Sunday Spotlight – BBSTEM

This Sunday, Sana shines our Colloquium spotlight on Kayisha Payne, Founder of BBSTEM – a new organisation campaigning for balance and representation of Black individuals in STEM (Science, Technology, Engineering and Maths).

Take a read to learn more about this fantastic network and the mastermind behind it all…

 So, tell us about yourself – who is Kayisha Payne?
I am 24 years old. Completed a Bachelors in Chemical Engineering from Aston University, then went on to study for a Masters in Chemical Engineering at Imperial College London. I have worked as a Process Engineer in the cosmetic industry, Project Assistant in the construction industry and currently working in the Pharmaceutical/Biotechnology industry.

My father is Nigerian and my mother is Jamaican, which I think is a great mix of two cultures! I have two brothers and two sisters, making me the youngest of five and I have a huge extended family (60+).

I’m a huge netball fan! I played from primary school, right up through to university and in my teens I played for Kent County Netball Club. I love to travel and I’m a big foodie!

How did BBSTEM come about?
Randomly! In February 2017 I met someone I would consider to be a very successful young Black Chemical Engineer – we were introduced through a family friend. After the conversation I felt so inspired and privileged to hear of a young Black man in the same career field, with a similar Caribbean upbringing, having “made it”.

I felt so enthused and I wanted to create a platform where these ‘accidental’ meetings are made deliberate and intentional. A place where young Black people feel comfortable to reach out for support and to be given support.

Latest statistics show that only 6.2% of UK domiciled students enrolled onto STEM related subjects at UK universities are black (4.8% Black African, 1.2% Black Caribbean, 0.2% Black Other) and organisations such as The Royal Academy of Engineering recognise that while there are an abundance of  programmes and initiatives directed at balancing and campaigning for gender balance in STEM fields, there is a lack of programmes directed at increasing the inclusion of BAME.

What are you hoping to achieve with BBSTEM?
I’m hoping BBSTEM will grow to be an organisation where our professional members can go into schools and be visible inspiration to the younger generation. I want it to be a safe zone where young people feel comfortable to go for career advice and personal and professional development. A place where parents who don’t have a STEM background, but have children who are interested in the area, can come to be advised on the best way to support their children. I’m hoping that it allows for a place where people can speak about their personal experiences in the workplace, and how we can all be made aware of individuals’ experiences, and how to improve workplace environments for all.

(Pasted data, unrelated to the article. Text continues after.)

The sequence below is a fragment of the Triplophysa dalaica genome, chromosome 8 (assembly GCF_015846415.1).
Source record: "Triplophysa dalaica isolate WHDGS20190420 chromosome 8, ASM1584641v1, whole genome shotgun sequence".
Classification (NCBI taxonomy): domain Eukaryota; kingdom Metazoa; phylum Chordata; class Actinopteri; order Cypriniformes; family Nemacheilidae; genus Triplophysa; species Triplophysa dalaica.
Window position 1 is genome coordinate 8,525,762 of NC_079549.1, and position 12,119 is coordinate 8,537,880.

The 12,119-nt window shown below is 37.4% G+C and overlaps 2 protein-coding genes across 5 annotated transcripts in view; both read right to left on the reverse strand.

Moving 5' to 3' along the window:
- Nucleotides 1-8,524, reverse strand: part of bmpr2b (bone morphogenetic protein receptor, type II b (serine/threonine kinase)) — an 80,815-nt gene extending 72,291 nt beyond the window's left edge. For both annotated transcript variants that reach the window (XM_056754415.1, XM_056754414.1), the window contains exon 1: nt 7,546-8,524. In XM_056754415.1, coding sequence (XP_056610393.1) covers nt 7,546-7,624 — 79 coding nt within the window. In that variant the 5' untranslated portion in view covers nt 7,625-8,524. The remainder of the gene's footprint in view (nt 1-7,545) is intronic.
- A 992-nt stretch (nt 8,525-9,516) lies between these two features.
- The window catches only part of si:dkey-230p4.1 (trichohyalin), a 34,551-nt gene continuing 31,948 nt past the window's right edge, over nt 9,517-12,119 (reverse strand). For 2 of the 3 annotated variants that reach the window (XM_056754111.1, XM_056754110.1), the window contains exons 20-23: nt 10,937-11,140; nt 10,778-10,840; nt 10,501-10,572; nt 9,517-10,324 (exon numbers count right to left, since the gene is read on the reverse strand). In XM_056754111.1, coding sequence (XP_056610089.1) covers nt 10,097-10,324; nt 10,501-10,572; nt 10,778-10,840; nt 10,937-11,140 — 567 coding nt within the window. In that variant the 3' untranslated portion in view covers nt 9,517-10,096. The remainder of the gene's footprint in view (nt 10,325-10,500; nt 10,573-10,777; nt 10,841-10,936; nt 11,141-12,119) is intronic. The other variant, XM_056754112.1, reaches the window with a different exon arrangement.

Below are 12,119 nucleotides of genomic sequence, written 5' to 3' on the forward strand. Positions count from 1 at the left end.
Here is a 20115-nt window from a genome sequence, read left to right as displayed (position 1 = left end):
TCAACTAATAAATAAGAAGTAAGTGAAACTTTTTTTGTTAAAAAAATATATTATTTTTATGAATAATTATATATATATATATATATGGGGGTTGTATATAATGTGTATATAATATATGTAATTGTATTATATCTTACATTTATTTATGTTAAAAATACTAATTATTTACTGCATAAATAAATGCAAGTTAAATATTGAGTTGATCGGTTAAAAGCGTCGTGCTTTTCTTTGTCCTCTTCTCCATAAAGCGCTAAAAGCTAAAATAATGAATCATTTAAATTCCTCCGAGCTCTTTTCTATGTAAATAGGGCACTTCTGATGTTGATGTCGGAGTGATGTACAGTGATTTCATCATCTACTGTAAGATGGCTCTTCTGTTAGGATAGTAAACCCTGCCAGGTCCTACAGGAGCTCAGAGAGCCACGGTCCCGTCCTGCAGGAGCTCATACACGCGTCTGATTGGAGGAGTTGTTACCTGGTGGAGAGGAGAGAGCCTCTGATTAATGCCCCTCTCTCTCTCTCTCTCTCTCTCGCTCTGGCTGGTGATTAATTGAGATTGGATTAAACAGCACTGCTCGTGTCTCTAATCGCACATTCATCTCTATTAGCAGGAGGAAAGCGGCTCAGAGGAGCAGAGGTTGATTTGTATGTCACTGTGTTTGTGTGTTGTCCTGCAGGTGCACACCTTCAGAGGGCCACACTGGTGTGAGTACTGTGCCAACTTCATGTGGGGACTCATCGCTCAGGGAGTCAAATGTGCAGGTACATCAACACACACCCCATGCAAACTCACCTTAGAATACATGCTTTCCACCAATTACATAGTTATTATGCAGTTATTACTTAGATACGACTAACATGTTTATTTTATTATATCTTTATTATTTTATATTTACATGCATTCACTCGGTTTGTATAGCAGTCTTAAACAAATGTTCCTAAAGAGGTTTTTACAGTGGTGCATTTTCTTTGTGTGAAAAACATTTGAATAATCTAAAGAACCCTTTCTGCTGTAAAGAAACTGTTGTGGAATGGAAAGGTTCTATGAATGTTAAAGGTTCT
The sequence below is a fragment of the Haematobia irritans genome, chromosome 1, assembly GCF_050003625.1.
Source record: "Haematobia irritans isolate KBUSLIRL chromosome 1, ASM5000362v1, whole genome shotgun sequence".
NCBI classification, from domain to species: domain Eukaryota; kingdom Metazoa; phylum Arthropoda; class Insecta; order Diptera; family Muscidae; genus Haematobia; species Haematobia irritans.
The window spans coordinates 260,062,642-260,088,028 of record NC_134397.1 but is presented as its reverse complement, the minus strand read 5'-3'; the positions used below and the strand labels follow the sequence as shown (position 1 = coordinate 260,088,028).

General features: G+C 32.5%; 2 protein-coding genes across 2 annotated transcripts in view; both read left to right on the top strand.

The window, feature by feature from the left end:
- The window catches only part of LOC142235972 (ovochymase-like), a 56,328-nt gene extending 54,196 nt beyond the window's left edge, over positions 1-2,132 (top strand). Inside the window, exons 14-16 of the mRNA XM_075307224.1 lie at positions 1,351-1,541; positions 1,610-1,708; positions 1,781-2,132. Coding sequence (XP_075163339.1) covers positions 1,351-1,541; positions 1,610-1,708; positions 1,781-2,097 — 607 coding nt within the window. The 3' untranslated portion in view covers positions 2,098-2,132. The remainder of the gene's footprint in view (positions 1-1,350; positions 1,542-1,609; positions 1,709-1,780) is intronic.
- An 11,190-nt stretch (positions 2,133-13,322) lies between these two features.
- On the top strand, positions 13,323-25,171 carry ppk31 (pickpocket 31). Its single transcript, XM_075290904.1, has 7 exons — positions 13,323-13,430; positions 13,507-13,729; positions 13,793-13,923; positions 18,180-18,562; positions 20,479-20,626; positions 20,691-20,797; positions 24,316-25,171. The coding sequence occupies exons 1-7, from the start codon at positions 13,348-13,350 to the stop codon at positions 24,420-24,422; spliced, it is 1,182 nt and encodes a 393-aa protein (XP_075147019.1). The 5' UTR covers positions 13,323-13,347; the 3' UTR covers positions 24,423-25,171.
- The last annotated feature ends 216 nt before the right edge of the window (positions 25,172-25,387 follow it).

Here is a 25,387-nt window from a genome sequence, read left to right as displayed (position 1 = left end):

Why are these kinds of networks important especially for BAME ethnicity groups?
It’s important that the younger generation can see themselves represented in jobs that they would otherwise be scared to fill. They also provide opportunities to open up the dialogue around talking about race in the workplace. Often these networks can be deemed as exclusive, however it is fully inclusive and welcomes individuals from any background – the aims are to increase the inclusion of a group currently underrepresented.

Where do you see BBSTEM in 6 months?
I see it as an organisation that’s continually growing and making a positive impact. I see our schools outreach programme in full swing in the London area and collaborating with other influential organisations who share the same ethos and commitment as us, in terms of diversity and inclusion.

So who can be a mentor?
Anyone can be a mentor. If you’re an individual who has a sincere desire to be a source of inspiration and guidance for a young person, an ability to see solutions and opportunities and are passionate about diversity and inclusion then sign up!

It’s also important for a mentor to be willing to take the time out to get to know their mentee and understand what their needs are in the mentoring relationship.

How can people sign up?
We are initially capturing individuals’ details on the following form. This allows us to keep everyone up-to-date with the events and activities we’ll be doing. When we launch our mentoring programme, we can closely match mentees with the appropriate people in industry to give guidance.

Sign up now!

The website will be coming soon.

Kayisha Payne

Want to link in with Kayisha?
Find her on LinkedIn
Follow BBSTEM on Twitter

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